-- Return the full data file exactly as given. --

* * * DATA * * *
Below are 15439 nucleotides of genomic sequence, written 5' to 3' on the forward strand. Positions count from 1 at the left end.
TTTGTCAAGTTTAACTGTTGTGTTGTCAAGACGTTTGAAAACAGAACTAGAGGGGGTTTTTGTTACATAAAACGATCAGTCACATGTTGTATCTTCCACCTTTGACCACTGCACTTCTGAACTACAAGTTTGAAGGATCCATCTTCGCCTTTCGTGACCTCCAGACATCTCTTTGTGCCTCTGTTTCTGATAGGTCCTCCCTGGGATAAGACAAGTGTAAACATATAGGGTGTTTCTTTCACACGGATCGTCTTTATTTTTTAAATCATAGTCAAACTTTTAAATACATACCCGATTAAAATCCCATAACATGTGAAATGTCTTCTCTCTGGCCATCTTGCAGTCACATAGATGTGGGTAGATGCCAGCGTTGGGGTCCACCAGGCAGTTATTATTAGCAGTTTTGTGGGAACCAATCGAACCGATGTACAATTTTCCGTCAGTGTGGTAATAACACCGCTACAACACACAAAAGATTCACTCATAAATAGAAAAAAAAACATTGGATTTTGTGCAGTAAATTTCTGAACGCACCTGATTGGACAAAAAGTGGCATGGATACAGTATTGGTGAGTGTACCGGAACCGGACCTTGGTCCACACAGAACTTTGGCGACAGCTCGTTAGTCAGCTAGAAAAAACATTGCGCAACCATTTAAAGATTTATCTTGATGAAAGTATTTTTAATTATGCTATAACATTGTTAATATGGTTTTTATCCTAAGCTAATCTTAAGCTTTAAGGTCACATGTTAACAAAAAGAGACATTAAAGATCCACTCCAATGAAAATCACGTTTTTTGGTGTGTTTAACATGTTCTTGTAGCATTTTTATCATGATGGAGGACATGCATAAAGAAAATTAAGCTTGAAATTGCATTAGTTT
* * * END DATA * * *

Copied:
Below are 15439 nucleotides of genomic sequence, written 5' to 3' on the forward strand. Positions count from 1 at the left end.
TTTGTCAAGTTTAACTGTTGTGTTGTCAAGACGTTTGAAAACAGAACTAGAGGGGGTTTTTGTTACATAAAACGATCAGTCACATGTTGTATCTTCCACCTTTGACCACTGCACTTCTGAACTACAAGTTTGAAGGATCCATCTTCGCCTTTCGTGACCTCCAGACATCTCTTTGTGCCTCTGTTTCTGATAGGTCCTCCCTGGGATAAGACAAGTGTAAACATATAGGGTGTTTCTTTCACACGGATCGTCTTTATTTTTTAAATCATAGTCAAACTTTTAAATACATACCCGATTAAAATCCCATAACATGTGAAATGTCTTCTCTCTGGCCATCTTGCAGTCACATAGATGTGGGTAGATGCCAGCGTTGGGGTCCACCAGGCAGTTATTATTAGCAGTTTTGTGGGAACCAATCGAACCGATGTACAATTTTCCGTCAGTGTGGTAATAACACCGCTACAACACACAAAAGATTCACTCATAAATAGAAAAAAAAACATTGGATTTTGTGCAGTAAATTTCTGAACGCACCTGATTGGACAAAAAGTGGCATGGATACAGTATTGGTGAGTGTACCGGAACCGGACCTTGGTCCACACAGAACTTTGGCGACAGCTCGTTAGTCAGCTAGAAAAAACATTGCGCAACCATTTAAAGATTTATCTTGATGAAAGTATTTTTAATTATGCTATAACATTGTTAATATGGTTTTTATCCTAAGCTAATCTTAAGCTTTAAGGTCACATGTTAACAAAAAGAGACATTAAAGATCCACTCCAATGAAAATCACGTTTTTTGGTGTGTTTAACATGTTCTTGTAGCATTTTTATCATGATGGAGGACATGCATAAAGAAAATTAAGCTTGAAATTGCATTAGTTT